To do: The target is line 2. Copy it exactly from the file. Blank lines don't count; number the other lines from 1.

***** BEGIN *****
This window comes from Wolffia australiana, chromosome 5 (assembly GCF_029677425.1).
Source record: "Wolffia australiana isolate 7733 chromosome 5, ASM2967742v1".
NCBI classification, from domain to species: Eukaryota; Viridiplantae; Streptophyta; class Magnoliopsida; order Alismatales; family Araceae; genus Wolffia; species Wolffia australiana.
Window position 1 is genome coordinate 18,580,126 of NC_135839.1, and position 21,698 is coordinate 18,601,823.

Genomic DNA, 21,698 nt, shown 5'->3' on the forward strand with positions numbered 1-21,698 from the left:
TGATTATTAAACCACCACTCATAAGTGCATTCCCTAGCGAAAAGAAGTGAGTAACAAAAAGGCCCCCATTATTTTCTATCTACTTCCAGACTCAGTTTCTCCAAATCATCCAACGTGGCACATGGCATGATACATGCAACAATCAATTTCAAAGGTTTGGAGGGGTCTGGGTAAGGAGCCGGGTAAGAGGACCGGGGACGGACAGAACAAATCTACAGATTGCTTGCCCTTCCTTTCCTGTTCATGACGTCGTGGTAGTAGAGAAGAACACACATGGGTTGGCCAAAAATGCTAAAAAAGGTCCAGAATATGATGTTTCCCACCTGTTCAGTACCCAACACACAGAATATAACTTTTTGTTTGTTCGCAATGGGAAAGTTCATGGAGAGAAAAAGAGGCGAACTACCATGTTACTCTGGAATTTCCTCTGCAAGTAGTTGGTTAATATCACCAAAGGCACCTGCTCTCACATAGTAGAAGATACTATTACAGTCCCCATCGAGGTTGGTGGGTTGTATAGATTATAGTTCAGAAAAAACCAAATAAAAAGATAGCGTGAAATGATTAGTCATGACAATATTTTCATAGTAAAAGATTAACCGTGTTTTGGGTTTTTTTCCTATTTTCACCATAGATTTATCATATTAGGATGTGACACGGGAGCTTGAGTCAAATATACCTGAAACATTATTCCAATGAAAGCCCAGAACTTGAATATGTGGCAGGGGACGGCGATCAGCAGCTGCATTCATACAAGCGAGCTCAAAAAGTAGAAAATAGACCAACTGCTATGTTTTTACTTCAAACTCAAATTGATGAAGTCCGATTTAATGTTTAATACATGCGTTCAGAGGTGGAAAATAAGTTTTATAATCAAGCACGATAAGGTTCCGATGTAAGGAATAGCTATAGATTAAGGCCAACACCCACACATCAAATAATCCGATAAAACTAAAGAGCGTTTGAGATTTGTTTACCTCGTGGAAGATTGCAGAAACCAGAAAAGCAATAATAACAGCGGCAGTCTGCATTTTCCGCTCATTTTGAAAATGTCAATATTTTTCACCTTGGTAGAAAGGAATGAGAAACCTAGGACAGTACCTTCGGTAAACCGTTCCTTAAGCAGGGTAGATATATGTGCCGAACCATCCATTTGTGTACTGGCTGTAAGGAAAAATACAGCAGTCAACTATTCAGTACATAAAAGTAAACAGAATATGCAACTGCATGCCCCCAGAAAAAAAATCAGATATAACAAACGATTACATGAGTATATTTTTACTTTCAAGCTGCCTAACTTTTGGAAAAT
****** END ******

Source record: "Wolffia australiana isolate 7733 chromosome 5, ASM2967742v1".